[Dash of SAS] Open Sex
A once-teenage mother, a transgender female, and other members of the LGBT (lesbian gay, bi-sexual and transgender) community, a group of alpha men, and mothers with grown children. It may sound like an unlikely group to put in one room to openly talk about sex, but that was exactly what happened one Saturday at the forum, “Sexual Health: Why Should You Care?”
The forum organized by Mulat Pinoy, Young Public Servants, and Sex and Sensibilities.com, brought together everyday people who shared their own experiences in response to why sexual health is everyone’s concern.
Teeny baby bump
“I got pregnant when I was 16,” shared Vanessa Hamilton.
It was a traumatic time for her because she was judged, stigmatized and discriminated against. On top of that, the boy who got her pregnant left her.
Vanessa said that she grew up in a very open household where her parents talked to her about sex and accidental pregnancies, but “I was arrogant, I was cocky. I didn’t think it would happen to me.”
Getting involved with an older partner who had different expectations was also a factor. “I had my first boyfriend at a young age, but I thought being in a relationship was just about hanging old and talking.”
According to Cecille Villa, executive director of Foundation for Adolescent Development (FAD), an organization that offers telephone counseling and support for teens, it is not unusual for teens to think they will not get pregnant if they have sex only once or not very often.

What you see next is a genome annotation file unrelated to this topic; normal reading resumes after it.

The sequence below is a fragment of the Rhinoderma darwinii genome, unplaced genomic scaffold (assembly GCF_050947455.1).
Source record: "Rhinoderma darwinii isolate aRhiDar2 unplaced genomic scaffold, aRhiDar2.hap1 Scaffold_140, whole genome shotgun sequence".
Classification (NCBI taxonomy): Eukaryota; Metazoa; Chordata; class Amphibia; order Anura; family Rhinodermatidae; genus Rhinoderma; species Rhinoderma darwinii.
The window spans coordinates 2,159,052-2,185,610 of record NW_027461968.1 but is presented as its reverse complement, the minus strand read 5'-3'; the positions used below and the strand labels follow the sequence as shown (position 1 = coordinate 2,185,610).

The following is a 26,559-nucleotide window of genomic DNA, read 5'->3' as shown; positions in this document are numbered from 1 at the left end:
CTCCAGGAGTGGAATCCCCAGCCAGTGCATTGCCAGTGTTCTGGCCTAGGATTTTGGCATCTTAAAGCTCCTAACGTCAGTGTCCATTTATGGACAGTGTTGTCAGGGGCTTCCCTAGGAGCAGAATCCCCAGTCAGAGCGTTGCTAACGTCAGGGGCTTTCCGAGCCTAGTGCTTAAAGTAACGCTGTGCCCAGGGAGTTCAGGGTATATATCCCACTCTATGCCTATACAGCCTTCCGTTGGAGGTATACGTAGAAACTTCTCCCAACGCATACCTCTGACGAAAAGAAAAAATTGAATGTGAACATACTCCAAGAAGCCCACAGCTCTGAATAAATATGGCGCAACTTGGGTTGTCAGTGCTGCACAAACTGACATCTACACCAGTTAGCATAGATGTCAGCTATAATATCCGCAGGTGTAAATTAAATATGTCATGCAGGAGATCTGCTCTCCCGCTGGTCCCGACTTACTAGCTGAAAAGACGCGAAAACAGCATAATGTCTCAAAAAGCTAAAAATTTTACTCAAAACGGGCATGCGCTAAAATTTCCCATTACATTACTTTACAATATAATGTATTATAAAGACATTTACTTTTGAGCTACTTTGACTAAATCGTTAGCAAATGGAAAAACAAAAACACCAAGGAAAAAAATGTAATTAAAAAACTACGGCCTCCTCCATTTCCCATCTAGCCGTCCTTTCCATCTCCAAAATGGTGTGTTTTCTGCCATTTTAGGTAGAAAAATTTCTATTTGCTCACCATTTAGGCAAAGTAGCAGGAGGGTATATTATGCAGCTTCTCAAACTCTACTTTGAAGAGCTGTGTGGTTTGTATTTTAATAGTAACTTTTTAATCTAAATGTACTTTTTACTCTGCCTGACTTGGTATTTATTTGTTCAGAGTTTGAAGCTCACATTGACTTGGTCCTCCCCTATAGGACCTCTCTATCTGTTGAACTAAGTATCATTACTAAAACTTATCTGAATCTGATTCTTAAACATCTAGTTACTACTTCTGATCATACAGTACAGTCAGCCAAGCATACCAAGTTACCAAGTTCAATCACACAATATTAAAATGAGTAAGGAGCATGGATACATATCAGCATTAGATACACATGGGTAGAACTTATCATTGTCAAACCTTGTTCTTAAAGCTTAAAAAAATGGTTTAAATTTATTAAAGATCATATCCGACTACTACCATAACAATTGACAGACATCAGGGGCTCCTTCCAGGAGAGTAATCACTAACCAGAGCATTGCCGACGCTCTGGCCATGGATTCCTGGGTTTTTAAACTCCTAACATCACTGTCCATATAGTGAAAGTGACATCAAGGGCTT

“Parents should have an open relationship about sex and sexuality with their children. Their kids should know whom they could go to. Prepare and educate them about the physical and emotional aspects of sex,” said Cecille.
Vanessa agreed, “My parents were very supportive. When I told them I was pregnant, my Dad just said, ‘Well, at least, you’ve gotten that out of the way.’ It was a huge factor in making me feel that I was loved and had all the support I needed.”
Marked: Stigma and discrimination
“I went to a Catholic all-boy school and one day, they rounded up the beckies (another name for “bakla” or gay) and took us to the principal’s office. There, we were made to sign a Memorandum of Agreement saying we could be expelled for wearing make-up, shrieking or acting too effeminate,” recalled Heart Dino, chairperson of the University of the Philippines Student Council.
Being the first transgender to hold that position is affirmation that Heart’s gender expression has nothing to do with her capabilities and leadership skills, but Heart says that discrimination, such as she experienced in high school, is typical for transgender women.
“I understood the reason for the rules,” said Heart, “But the MOA was given to only a few students which was very unfair and discriminating.”
John Piermont Montilla talked about two aspects of commercial sex work. One, because some sex workers are freelance, they are not easy to identify or target for information about proper condom use, STI (sexually-transmitted infection) and HIV testing.
Another aspect is how women are equally at risk for HIV because their partners engage in unprotected sex with other men without them knowing it. Being in a monogamous relationship or being faithful does not assure you of protection from STIs and HIV.
“MSM or males who have sex with males, may not and need not be gay. They can have wives or girlfriends and want to have sex with both men and women.”